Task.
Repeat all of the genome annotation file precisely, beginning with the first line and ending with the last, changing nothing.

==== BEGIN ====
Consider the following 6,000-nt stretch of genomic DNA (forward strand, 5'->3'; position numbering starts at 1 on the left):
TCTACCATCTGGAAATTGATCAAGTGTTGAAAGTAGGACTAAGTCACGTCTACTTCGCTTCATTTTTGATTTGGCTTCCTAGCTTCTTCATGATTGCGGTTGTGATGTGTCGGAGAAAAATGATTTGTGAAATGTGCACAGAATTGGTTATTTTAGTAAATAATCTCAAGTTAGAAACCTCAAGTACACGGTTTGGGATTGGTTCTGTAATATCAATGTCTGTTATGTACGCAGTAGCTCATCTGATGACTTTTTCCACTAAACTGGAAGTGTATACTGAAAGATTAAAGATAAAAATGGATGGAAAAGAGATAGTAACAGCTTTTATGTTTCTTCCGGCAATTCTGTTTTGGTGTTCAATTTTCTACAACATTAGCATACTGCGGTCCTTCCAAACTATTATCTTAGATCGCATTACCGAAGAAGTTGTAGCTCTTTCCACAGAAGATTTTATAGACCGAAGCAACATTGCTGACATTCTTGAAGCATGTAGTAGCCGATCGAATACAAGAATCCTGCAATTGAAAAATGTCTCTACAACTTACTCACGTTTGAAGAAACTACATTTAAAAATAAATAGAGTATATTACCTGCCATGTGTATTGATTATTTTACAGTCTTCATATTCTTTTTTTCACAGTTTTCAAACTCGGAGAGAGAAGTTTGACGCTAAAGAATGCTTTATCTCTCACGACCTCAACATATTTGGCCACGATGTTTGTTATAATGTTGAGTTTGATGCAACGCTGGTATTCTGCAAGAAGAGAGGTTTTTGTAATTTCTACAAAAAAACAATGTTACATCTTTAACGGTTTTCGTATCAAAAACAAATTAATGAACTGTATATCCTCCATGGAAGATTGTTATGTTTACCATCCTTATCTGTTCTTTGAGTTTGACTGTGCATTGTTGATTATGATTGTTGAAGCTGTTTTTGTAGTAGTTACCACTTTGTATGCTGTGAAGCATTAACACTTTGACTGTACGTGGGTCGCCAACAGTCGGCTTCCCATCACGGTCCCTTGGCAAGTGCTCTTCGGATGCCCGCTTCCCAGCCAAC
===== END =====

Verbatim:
Consider the following 6,000-nt stretch of genomic DNA (forward strand, 5'->3'; position numbering starts at 1 on the left):
TCTACCATCTGGAAATTGATCAAGTGTTGAAAGTAGGACTAAGTCACGTCTACTTCGCTTCATTTTTGATTTGGCTTCCTAGCTTCTTCATGATTGCGGTTGTGATGTGTCGGAGAAAAATGATTTGTGAAATGTGCACAGAATTGGTTATTTTAGTAAATAATCTCAAGTTAGAAACCTCAAGTACACGGTTTGGGATTGGTTCTGTAATATCAATGTCTGTTATGTACGCAGTAGCTCATCTGATGACTTTTTCCACTAAACTGGAAGTGTATACTGAAAGATTAAAGATAAAAATGGATGGAAAAGAGATAGTAACAGCTTTTATGTTTCTTCCGGCAATTCTGTTTTGGTGTTCAATTTTCTACAACATTAGCATACTGCGGTCCTTCCAAACTATTATCTTAGATCGCATTACCGAAGAAGTTGTAGCTCTTTCCACAGAAGATTTTATAGACCGAAGCAACATTGCTGACATTCTTGAAGCATGTAGTAGCCGATCGAATACAAGAATCCTGCAATTGAAAAATGTCTCTACAACTTACTCACGTTTGAAGAAACTACATTTAAAAATAAATAGAGTATATTACCTGCCATGTGTATTGATTATTTTACAGTCTTCATATTCTTTTTTTCACAGTTTTCAAACTCGGAGAGAGAAGTTTGACGCTAAAGAATGCTTTATCTCTCACGACCTCAACATATTTGGCCACGATGTTTGTTATAATGTTGAGTTTGATGCAACGCTGGTATTCTGCAAGAAGAGAGGTTTTTGTAATTTCTACAAAAAAACAATGTTACATCTTTAACGGTTTTCGTATCAAAAACAAATTAATGAACTGTATATCCTCCATGGAAGATTGTTATGTTTACCATCCTTATCTGTTCTTTGAGTTTGACTGTGCATTGTTGATTATGATTGTTGAAGCTGTTTTTGTAGTAGTTACCACTTTGTATGCTGTGAAGCATTAACACTTTGACTGTACGTGGGTCGCCAACAGTCGGCTTCCCATCACGGTCCCTTGGCAAGTGCTCTTCGGATGCCCGCTTCCCAGCCAAC